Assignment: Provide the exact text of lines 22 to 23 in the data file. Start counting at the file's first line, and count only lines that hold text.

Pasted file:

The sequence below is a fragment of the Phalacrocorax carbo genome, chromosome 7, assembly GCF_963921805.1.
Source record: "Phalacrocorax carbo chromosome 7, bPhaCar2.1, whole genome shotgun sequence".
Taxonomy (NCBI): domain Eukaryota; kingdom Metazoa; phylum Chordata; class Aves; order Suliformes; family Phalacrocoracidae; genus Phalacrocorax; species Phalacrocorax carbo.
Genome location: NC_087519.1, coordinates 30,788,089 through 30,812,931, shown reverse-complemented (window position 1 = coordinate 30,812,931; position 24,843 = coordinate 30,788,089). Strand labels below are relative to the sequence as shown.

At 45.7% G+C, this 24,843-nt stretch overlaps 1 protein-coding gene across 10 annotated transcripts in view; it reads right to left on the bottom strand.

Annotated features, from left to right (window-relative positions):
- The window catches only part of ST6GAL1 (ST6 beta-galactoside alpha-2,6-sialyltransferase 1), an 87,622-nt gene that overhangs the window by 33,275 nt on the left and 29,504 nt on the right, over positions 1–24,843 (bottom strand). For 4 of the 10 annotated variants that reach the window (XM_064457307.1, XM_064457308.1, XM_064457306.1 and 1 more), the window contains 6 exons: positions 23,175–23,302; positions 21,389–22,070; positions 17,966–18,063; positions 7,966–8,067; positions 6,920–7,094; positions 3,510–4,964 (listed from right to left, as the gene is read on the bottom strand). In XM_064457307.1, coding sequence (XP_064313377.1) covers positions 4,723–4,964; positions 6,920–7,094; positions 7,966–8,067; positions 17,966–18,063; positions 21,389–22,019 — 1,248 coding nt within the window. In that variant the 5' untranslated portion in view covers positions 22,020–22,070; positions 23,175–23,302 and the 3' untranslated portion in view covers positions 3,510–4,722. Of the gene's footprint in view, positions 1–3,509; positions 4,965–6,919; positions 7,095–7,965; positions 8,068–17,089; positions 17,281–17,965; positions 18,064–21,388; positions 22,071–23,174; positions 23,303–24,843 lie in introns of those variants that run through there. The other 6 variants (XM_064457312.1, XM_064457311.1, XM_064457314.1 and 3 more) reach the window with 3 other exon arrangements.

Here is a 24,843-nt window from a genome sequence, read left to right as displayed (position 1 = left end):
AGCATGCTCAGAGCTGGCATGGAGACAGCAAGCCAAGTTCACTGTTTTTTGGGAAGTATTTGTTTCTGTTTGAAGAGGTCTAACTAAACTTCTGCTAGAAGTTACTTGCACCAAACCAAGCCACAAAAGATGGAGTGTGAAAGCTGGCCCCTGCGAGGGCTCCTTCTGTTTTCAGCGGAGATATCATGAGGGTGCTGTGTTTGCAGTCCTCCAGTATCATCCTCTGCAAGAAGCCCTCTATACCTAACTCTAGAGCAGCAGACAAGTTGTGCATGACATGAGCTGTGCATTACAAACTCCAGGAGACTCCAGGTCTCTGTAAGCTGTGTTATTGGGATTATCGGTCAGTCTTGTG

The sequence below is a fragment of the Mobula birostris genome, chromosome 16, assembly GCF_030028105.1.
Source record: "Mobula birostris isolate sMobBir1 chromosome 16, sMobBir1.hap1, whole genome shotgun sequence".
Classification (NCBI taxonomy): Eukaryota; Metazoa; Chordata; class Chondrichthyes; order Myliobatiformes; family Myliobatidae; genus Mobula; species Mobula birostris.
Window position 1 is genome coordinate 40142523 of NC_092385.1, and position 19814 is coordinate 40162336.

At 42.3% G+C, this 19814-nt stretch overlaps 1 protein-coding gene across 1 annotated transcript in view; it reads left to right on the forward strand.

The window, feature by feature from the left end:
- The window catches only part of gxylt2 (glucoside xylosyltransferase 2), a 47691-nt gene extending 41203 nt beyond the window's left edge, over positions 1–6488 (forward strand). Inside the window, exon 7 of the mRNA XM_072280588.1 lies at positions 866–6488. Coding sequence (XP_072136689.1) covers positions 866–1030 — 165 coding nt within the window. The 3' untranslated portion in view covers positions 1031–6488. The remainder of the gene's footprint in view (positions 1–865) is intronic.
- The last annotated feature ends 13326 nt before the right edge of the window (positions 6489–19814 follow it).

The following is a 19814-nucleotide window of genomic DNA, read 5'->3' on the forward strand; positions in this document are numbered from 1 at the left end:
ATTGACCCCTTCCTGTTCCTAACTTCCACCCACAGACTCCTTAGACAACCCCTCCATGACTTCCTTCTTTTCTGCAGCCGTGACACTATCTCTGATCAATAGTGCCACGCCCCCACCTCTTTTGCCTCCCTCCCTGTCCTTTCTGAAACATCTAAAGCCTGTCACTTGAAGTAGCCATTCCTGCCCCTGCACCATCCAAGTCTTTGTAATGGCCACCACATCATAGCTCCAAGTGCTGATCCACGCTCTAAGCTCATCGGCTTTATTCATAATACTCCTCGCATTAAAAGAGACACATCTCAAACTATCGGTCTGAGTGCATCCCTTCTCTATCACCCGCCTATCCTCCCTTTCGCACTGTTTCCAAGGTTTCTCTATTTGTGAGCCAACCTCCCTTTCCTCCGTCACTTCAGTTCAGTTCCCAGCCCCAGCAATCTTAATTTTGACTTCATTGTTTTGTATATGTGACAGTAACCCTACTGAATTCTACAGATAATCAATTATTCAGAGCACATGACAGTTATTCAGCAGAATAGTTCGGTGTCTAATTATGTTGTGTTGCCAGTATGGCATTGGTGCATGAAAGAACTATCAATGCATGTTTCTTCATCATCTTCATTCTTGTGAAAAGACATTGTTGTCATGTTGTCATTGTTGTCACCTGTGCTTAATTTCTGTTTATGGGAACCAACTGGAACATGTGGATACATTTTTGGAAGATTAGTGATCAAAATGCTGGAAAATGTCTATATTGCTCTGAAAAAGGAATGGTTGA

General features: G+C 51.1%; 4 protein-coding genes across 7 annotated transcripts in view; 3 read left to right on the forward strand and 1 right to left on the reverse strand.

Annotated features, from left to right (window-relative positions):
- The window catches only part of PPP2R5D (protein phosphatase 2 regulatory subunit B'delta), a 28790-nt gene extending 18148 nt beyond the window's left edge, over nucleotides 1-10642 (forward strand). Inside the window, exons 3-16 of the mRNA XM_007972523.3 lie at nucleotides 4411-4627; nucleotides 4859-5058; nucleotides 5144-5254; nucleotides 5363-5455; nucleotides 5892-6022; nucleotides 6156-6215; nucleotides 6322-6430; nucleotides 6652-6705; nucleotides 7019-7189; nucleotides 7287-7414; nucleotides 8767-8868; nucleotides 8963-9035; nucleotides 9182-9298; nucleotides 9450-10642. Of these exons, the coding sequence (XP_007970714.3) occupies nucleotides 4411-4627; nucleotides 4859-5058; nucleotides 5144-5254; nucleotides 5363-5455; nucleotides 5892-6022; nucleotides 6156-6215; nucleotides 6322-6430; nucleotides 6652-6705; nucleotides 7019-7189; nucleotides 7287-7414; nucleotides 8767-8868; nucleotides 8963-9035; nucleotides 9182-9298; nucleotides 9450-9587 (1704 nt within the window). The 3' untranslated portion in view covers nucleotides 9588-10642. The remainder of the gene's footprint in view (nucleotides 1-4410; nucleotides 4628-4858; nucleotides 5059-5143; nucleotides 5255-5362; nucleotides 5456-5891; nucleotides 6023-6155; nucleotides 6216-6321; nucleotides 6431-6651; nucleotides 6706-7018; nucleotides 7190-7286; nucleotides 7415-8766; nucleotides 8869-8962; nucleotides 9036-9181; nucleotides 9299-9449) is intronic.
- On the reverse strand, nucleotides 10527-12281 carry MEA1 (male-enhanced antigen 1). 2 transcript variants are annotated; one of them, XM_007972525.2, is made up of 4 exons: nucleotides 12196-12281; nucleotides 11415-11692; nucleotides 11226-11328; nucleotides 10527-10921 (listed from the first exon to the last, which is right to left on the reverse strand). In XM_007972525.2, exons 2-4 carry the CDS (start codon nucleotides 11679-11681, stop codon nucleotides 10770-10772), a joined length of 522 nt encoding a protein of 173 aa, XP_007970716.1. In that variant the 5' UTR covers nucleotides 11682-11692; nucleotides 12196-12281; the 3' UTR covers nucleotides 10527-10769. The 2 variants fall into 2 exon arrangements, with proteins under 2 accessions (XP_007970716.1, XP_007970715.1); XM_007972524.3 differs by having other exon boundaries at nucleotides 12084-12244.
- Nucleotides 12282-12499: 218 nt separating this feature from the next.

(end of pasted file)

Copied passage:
- The window catches only part of PPP2R5D (protein phosphatase 2 regulatory subunit B'delta), a 28790-nt gene extending 18148 nt beyond the window's left edge, over nucleotides 1-10642 (forward strand). Inside the window, exons 3-16 of the mRNA XM_007972523.3 lie at nucleotides 4411-4627; nucleotides 4859-5058; nucleotides 5144-5254; nucleotides 5363-5455; nucleotides 5892-6022; nucleotides 6156-6215; nucleotides 6322-6430; nucleotides 6652-6705; nucleotides 7019-7189; nucleotides 7287-7414; nucleotides 8767-8868; nucleotides 8963-9035; nucleotides 9182-9298; nucleotides 9450-10642. Of these exons, the coding sequence (XP_007970714.3) occupies nucleotides 4411-4627; nucleotides 4859-5058; nucleotides 5144-5254; nucleotides 5363-5455; nucleotides 5892-6022; nucleotides 6156-6215; nucleotides 6322-6430; nucleotides 6652-6705; nucleotides 7019-7189; nucleotides 7287-7414; nucleotides 8767-8868; nucleotides 8963-9035; nucleotides 9182-9298; nucleotides 9450-9587 (1704 nt within the window). The 3' untranslated portion in view covers nucleotides 9588-10642. The remainder of the gene's footprint in view (nucleotides 1-4410; nucleotides 4628-4858; nucleotides 5059-5143; nucleotides 5255-5362; nucleotides 5456-5891; nucleotides 6023-6155; nucleotides 6216-6321; nucleotides 6431-6651; nucleotides 6706-7018; nucleotides 7190-7286; nucleotides 7415-8766; nucleotides 8869-8962; nucleotides 9036-9181; nucleotides 9299-9449) is intronic.
- On the reverse strand, nucleotides 10527-12281 carry MEA1 (male-enhanced antigen 1). 2 transcript variants are annotated; one of them, XM_007972525.2, is made up of 4 exons: nucleotides 12196-12281; nucleotides 11415-11692; nucleotides 11226-11328; nucleotides 10527-10921 (listed from the first exon to the last, which is right to left on the reverse strand). In XM_007972525.2, exons 2-4 carry the CDS (start codon nucleotides 11679-11681, stop codon nucleotides 10770-10772), a joined length of 522 nt encoding a protein of 173 aa, XP_007970716.1. In that variant the 5' UTR covers nucleotides 11682-11692; nucleotides 12196-12281; the 3' UTR covers nucleotides 10527-10769. The 2 variants fall into 2 exon arrangements, with proteins under 2 accessions (XP_007970716.1, XP_007970715.1); XM_007972524.3 differs by having other exon boundaries at nucleotides 12084-12244.